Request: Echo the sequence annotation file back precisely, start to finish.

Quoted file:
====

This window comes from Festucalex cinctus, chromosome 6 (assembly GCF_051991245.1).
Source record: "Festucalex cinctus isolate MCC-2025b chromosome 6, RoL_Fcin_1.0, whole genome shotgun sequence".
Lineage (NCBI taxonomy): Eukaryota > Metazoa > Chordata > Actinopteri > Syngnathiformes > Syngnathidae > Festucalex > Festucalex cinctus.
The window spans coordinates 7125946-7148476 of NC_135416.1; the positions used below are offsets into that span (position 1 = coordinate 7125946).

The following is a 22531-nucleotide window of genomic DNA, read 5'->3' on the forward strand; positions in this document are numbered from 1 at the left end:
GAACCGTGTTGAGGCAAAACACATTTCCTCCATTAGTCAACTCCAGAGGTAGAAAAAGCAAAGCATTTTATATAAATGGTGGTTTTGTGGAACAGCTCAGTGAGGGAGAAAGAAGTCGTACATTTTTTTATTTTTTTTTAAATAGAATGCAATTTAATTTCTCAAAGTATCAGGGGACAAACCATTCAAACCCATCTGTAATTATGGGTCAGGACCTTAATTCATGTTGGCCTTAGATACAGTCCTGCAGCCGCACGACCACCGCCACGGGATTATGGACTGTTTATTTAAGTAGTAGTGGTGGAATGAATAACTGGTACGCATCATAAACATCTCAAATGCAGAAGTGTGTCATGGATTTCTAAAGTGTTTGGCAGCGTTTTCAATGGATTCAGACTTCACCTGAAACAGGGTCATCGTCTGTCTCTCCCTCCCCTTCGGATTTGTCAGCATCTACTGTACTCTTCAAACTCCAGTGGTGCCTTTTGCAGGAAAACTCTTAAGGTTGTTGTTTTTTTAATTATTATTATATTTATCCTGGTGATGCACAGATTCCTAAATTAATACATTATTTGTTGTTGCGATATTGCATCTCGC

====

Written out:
This window comes from Festucalex cinctus, chromosome 6 (assembly GCF_051991245.1).
Source record: "Festucalex cinctus isolate MCC-2025b chromosome 6, RoL_Fcin_1.0, whole genome shotgun sequence".
Lineage (NCBI taxonomy): Eukaryota > Metazoa > Chordata > Actinopteri > Syngnathiformes > Syngnathidae > Festucalex > Festucalex cinctus.
The window spans coordinates 7125946-7148476 of NC_135416.1; the positions used below are offsets into that span (position 1 = coordinate 7125946).

The following is a 22531-nucleotide window of genomic DNA, read 5'->3' on the forward strand; positions in this document are numbered from 1 at the left end:
GAACCGTGTTGAGGCAAAACACATTTCCTCCATTAGTCAACTCCAGAGGTAGAAAAAGCAAAGCATTTTATATAAATGGTGGTTTTGTGGAACAGCTCAGTGAGGGAGAAAGAAGTCGTACATTTTTTTATTTTTTTTTAAATAGAATGCAATTTAATTTCTCAAAGTATCAGGGGACAAACCATTCAAACCCATCTGTAATTATGGGTCAGGACCTTAATTCATGTTGGCCTTAGATACAGTCCTGCAGCCGCACGACCACCGCCACGGGATTATGGACTGTTTATTTAAGTAGTAGTGGTGGAATGAATAACTGGTACGCATCATAAACATCTCAAATGCAGAAGTGTGTCATGGATTTCTAAAGTGTTTGGCAGCGTTTTCAATGGATTCAGACTTCACCTGAAACAGGGTCATCGTCTGTCTCTCCCTCCCCTTCGGATTTGTCAGCATCTACTGTACTCTTCAAACTCCAGTGGTGCCTTTTGCAGGAAAACTCTTAAGGTTGTTGTTTTTTTAATTATTATTATATTTATCCTGGTGATGCACAGATTCCTAAATTAATACATTATTTGTTGTTGCGATATTGCATCTCGC